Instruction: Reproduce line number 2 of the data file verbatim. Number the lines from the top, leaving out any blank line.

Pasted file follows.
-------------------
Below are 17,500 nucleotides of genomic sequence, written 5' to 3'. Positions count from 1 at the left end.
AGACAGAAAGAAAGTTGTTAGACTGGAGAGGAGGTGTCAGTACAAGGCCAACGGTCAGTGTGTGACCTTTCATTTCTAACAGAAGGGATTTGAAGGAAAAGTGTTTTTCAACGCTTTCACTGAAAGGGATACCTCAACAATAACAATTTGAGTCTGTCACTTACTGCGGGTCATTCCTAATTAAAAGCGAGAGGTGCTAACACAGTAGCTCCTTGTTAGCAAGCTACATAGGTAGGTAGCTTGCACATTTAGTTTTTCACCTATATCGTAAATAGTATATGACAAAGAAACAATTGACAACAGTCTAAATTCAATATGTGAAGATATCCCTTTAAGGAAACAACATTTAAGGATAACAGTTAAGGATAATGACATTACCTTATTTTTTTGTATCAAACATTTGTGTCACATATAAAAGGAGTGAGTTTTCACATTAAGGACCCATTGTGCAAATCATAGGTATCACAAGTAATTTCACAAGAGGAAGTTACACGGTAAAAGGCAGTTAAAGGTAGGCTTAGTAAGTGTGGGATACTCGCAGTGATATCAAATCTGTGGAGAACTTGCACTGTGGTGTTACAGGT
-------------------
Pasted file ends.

AGACAGAAAGAAAGTTGTTAGACTGGAGAGGAGGTGTCAGTACAAGGCCAACGGTCAGTGTGTGACCTTTCATTTCTAACAGAAGGGATTTGAAGGAAAAGTGTTTTTCAACGCTTTCACTGAAAGGGATACCTCAACAATAACAATTTGAGTCTGTCACTTACTGCGGGTCATTCCTAATTAAAAGCGAGAGGTGCTAACACAGTAGCTCCTTGTTAGCAAGCTACATAGGTAGGTAGCTTGCACATTTAGTTTTTCACCTATATCGTAAATAGTATATGACAAAGAAACAATTGACAACAGTCTAAATTCAATATGTGAAGATATCCCTTTAAGGAAACAACATTTAAGGATAACAGTTAAGGATAATGACATTACCTTATTTTTTTGTATCAAACATTTGTGTCACATATAAAAGGAGTGAGTTTTCACATTAAGGACCCATTGTGCAAATCATAGGTATCACAAGTAATTTCACAAGAGGAAGTTACACGGTAAAAGGCAGTTAAAGGTAGGCTTAGTAAGTGTGGGATACTCGCAGTGATATCAAATCTGTGGAGAACTTGCACTGTGGTGTTACAGGT